GEOG 102 Ch.4 Culture

Popular culture is far less dependent on local

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Unformatted text preview: net/cwp/thomasnast.html 51 52 Threats to Folk Culture: The Environment Modifying the Environment: Increased Demand for Resources Folk cultures are dependent on the local environment. Although they may modify it, if they survive, they must be in some sense “in balance.” Popular culture is much more likely to create pollution – toxic chemicals, sewage, etc. Popular culture is far less dependent on local conditions. Food can be imported; air conditioning can keep things pleasant. So popular culture is far more likely to modify the natural environment – sometimes in ways that may be disastrous for people trying to live a traditional life. Popular culture needs access to large quantities of raw materials – minerals, petroleum, lumber, agricultural land. Increased demand for these resources can severely impact the environment – in ways that traditional cultures never would. Feedlot, Roman L. Hruska U.S. Meat Animal Research Center, Clay Center, Nebraska Source: http://www.ars.usda.gov/is/AR/archive/oct98/odor1098.htm 53 54 Modifying the Environment: Recreation Modifying the Environment: Placelessness Each golf course covers at least 200 acres and requires enormous quantities of fertilizers, pesticides and irrigation water. About 200 new golf courses open every year in the US; thousands around the world. Popular culture is characterized by nearly uniform styles of art, architecture, advertising, behavior, etc. When every place is indistinguishable from every other place – then how can any place be special or unique? Why put any particular value on a place when it’s just like everywhere else? 9...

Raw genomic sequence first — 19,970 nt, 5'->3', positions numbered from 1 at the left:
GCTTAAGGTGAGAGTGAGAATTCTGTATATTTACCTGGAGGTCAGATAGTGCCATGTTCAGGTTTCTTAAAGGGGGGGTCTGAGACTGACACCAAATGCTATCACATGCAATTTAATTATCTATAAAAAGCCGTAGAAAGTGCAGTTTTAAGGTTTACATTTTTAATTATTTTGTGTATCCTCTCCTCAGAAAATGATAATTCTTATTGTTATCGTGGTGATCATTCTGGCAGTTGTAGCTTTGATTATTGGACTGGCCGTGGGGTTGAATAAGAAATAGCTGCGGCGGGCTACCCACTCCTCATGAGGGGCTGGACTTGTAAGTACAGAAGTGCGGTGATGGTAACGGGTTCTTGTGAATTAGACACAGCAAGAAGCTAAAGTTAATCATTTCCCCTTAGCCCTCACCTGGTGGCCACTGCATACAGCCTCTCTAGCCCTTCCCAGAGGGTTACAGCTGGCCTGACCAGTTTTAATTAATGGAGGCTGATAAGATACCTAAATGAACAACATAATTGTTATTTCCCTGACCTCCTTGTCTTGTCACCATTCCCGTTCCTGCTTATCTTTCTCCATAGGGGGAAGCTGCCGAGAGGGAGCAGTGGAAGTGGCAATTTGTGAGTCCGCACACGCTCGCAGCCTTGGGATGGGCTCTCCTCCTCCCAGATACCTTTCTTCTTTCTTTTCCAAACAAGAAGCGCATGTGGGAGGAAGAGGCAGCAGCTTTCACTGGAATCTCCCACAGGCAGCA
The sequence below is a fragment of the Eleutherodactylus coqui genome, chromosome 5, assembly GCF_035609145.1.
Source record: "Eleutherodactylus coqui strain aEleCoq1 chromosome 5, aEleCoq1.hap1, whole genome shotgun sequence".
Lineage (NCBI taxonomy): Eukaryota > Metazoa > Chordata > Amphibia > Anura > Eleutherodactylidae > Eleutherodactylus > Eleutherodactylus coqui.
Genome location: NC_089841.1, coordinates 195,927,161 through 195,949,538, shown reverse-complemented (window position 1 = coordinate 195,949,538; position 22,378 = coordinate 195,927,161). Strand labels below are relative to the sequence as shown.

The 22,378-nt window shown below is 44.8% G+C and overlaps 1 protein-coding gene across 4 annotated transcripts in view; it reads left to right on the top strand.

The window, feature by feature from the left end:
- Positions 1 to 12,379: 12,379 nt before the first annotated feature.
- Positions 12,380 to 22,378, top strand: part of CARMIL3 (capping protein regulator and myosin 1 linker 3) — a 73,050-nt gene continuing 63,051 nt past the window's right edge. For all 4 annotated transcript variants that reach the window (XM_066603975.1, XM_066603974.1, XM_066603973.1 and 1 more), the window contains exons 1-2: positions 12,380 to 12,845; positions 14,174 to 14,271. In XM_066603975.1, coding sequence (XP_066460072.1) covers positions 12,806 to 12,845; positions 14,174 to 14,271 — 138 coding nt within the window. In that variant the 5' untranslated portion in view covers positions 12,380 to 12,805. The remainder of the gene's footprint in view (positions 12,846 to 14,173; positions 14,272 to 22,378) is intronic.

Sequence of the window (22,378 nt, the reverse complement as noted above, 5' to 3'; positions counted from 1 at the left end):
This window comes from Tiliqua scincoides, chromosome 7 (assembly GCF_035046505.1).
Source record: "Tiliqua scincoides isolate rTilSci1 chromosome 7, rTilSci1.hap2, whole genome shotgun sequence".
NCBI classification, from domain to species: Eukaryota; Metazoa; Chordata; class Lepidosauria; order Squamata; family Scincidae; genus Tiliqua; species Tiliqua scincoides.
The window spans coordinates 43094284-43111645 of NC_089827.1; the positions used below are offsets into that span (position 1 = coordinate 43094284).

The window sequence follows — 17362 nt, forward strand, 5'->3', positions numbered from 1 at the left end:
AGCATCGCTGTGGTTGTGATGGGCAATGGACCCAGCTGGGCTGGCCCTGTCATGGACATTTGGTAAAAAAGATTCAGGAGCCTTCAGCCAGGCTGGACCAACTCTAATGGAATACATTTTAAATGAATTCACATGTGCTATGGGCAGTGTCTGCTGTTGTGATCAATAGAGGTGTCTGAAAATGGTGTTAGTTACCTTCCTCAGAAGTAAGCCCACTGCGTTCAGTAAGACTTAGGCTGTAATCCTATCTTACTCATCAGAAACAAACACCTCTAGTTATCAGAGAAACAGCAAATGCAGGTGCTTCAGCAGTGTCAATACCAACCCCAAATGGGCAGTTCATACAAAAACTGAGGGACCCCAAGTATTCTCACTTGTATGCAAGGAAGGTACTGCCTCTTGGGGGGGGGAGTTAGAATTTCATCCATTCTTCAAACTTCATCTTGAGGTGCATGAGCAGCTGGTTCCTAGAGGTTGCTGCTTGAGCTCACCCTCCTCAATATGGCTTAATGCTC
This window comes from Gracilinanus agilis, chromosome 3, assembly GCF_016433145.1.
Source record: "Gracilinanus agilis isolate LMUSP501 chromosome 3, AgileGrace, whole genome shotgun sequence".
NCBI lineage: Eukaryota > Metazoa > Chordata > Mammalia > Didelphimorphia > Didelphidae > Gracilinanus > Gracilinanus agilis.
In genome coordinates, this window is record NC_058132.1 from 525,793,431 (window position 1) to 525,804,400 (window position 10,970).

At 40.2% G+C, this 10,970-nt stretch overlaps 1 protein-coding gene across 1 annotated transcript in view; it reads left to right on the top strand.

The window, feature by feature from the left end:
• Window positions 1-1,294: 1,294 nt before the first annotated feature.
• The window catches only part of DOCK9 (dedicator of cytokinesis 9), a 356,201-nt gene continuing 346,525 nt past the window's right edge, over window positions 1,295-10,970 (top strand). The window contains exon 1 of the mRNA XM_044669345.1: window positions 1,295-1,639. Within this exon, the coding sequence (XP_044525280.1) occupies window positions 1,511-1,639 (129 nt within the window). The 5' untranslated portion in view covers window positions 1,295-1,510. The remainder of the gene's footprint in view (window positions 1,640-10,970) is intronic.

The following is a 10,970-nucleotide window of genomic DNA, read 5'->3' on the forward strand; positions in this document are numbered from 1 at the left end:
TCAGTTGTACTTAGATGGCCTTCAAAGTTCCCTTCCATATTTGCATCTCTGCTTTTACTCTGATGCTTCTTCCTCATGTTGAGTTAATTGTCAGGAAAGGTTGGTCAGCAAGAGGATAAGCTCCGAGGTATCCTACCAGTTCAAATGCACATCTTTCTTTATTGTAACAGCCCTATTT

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This note was uploaded on 12/16/2010 for the course GEOG 102 taught by Professor Osborn during the Fall '10 term at San Diego State.

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